More than 130,000 Maryland employers could be hit with a tax surcharge of at least 1 percent in January to bolster the underfunded program that hands out jobless benefits, state officials warned yesterday.
Companies would shell out about $90 extra for each employee, generating roughly $176 million next year. But the state legislature could forestall the increase in January if it chooses.
The last time the surcharge went into effect was in 1992, in response to a recession, and the additional tax lasted through 1996.
Some businesses may be caught by surprise by its return.
"I'm not sure employers are really aware of what's coming," said Tom Saquella, president of the Maryland Retailers Association.
Concern about the future of the unemployment compensation funding program has prompted creation of a state task force with a mandate to suggest reforms to the General Assembly by Dec. 1.
The task force had its first meeting yesterday and was briefed on the problems.
Maryland's unemployment rate was 4.6 percent in June, up from 4.3 percent the previous month, adding thousands to the number receiving unemployment benefits. But the program is also losing money from "leakage" - taxes aren't generating enough to cover costs.
The task force, which met in Annapolis, was handed copies of a newly issued report from the Maryland Budget & Tax Policy Institute that says the program is backward - taxing employers more in bad times and less in boom times.
"A tax increase immediately after a recession is not a good idea," said Patrick Lester, senior policy analyst for the institute and the report's author. "The long-term solution is fixing the underlying system so we raise enough revenue during good periods so we don't get stuck in this same situation again."
Employers are now taxed on the first $8,500 in wages paid to each employee, at rates ranging from 0.3 percent to 7.5 percent - that is, $25 to $637 per person. A company's rate depends on the portion of its work force it laid off in the previous three years.
A surcharge is added automatically if the reserve in the unemployment insurance trust fund is deemed too low, based on a formula tied to taxable wages.
To meet the legally required reserve requirement, the fund would need a balance of $832 million by Sept. 30. But the fund is already far short of that amount, and the Maryland Office of Unemployment Insurance expects the balance to drop to $650 million by the end of next month.
State law would require a 1 percent to 1.1 percent surcharge starting in January to begin replenishing the reserve fund, said Thomas Wendel, executive director of the unemployment office.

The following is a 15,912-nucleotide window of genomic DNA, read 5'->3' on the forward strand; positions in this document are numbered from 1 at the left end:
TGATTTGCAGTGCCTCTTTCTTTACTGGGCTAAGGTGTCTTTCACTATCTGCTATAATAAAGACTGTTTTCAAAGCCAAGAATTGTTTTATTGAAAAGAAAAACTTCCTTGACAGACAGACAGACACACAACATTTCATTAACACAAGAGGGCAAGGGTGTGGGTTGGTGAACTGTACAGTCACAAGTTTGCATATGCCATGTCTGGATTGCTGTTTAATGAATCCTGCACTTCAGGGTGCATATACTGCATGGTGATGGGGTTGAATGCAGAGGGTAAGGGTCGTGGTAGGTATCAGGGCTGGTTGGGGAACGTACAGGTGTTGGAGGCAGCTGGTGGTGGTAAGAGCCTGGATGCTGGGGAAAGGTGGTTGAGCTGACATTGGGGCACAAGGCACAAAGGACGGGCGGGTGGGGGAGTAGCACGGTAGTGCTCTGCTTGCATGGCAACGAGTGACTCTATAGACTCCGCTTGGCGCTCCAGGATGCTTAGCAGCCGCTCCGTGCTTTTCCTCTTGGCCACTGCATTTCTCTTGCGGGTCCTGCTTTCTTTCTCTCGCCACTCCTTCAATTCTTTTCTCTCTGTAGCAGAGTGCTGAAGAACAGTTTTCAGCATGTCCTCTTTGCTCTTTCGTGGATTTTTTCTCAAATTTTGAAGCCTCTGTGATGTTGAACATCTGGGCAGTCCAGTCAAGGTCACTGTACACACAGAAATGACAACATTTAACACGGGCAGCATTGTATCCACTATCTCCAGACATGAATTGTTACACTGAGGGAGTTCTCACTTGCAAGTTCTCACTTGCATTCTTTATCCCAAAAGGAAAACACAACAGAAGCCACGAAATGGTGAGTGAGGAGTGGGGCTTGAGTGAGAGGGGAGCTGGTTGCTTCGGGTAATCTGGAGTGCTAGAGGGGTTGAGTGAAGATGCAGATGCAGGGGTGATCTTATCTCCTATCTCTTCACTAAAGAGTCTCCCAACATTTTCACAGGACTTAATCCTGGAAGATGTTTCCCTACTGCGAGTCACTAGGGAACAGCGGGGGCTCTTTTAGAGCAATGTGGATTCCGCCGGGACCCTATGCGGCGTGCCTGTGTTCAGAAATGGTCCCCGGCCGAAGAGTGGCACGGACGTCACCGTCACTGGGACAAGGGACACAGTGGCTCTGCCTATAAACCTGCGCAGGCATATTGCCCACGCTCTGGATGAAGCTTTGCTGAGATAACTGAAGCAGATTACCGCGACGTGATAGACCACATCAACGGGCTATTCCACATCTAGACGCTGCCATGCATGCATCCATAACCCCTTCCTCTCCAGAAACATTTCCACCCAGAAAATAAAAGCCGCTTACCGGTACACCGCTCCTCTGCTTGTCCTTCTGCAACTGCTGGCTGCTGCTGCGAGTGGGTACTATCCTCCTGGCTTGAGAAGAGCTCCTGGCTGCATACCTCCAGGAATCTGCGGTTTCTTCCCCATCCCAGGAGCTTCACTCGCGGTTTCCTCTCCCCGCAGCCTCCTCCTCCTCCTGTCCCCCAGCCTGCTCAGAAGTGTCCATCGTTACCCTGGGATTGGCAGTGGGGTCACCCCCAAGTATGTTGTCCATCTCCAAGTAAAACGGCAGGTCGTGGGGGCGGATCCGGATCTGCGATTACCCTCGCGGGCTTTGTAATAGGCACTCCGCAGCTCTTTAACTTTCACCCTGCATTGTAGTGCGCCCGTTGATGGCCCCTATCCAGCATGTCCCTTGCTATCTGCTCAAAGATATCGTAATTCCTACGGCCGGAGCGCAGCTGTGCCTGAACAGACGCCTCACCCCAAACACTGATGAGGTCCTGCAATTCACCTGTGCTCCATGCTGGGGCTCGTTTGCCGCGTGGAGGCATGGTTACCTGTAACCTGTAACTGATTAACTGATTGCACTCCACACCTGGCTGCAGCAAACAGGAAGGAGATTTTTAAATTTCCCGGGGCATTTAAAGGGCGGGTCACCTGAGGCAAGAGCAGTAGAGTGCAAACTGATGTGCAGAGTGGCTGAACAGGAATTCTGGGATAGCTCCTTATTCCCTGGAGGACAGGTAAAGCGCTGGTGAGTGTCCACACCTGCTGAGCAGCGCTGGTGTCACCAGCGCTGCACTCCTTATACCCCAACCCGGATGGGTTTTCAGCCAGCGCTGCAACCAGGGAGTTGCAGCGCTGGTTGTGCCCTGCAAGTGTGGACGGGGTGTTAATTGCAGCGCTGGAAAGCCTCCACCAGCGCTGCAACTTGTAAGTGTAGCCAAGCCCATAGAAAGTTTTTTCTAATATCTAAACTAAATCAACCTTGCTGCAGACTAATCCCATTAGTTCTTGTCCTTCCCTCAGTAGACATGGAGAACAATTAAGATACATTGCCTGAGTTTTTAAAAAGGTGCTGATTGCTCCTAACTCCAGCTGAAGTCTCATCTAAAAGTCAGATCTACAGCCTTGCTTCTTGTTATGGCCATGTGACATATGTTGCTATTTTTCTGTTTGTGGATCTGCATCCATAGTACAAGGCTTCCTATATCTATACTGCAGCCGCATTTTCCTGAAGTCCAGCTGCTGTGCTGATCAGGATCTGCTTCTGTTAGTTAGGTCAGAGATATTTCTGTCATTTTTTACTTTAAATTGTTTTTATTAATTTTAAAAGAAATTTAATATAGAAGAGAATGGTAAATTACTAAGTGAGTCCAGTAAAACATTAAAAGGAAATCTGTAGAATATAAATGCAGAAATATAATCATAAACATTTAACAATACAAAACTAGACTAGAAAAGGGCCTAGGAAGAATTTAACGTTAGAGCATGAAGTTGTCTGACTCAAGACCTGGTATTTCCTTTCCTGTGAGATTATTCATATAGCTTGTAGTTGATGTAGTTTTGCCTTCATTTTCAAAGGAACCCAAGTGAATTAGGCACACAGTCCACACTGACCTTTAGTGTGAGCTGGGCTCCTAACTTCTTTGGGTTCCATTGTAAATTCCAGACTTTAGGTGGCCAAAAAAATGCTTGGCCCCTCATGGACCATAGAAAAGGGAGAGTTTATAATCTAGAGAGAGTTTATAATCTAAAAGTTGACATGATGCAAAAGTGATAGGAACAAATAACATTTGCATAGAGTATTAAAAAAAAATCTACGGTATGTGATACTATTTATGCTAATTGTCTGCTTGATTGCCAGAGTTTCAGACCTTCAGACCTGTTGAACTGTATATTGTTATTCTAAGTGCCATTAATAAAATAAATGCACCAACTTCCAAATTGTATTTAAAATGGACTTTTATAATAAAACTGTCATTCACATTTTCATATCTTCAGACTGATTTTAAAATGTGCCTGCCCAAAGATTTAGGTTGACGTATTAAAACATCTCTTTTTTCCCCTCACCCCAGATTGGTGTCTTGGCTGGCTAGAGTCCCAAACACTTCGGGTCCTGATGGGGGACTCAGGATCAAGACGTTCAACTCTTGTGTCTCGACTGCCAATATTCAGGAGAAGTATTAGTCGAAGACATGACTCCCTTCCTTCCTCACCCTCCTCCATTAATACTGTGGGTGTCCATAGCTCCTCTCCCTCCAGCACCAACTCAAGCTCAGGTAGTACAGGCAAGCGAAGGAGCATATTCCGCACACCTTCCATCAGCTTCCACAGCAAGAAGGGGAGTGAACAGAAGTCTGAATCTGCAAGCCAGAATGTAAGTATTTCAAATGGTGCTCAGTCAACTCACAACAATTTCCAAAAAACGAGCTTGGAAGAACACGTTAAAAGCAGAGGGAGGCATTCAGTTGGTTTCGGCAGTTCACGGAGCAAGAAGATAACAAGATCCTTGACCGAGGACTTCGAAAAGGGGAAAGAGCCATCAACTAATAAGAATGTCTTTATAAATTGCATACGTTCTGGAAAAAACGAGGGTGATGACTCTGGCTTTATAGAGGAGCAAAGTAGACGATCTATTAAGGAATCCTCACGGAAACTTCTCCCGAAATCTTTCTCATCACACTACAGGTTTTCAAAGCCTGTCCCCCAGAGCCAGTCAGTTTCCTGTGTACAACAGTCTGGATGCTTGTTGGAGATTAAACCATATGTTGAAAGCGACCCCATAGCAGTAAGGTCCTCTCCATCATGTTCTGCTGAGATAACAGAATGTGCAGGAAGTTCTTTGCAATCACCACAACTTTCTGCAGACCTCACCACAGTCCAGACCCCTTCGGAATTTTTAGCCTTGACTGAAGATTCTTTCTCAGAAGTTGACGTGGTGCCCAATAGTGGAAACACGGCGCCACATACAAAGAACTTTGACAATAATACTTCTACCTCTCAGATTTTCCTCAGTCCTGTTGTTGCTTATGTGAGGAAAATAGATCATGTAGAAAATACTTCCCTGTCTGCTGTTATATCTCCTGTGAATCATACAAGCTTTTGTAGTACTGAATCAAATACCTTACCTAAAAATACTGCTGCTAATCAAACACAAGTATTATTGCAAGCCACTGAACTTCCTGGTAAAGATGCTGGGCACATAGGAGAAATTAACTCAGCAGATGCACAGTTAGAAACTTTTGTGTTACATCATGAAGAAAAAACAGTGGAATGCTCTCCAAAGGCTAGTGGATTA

The Maryland Budget & Tax Policy Institute, whose report was financed by the Open Society Institute-Baltimore and the Rockefeller Foundation, recommended raising the basic tax rate, the taxable wage or both in good times to build up larger surpluses and avoid the surcharge in recessions.
Lester believes the state could safely hold off on a surcharge and ride out the shaky economy.
Saquella, the retailers association president, is also a task force member and believes structural changes ought to be discussed. But he noted that businesses have generally accepted the bad-times surtax in the past.
"The way the system works, it's pay me now or pay me later," he said.
On the other hand, he said, employers would be very unhappy if the state tried to make up for the fund "leakage" by handing them the unemployment bill for workers who voluntarily quit, an issue up for debate.
When people leave one job for another and are laid off from their new position several months later, the new employer is charged for its share of the 26-week unemployment benefits, and the state covers the rest. There's been talk of having the original employer pay instead of the state, but that would be a very unpopular move, Saquella said.
He's concerned about increasing costs on top of the surtax, which in itself would leave employers paying anywhere from 15 percent to four times more to the unemployment insurance fund.
Meanwhile, the Maryland Budget & Tax Policy Institute suggested in a January report that the state ought to pay more in unemployment benefits and to more people - part-time workers aren't eligible now, for instance.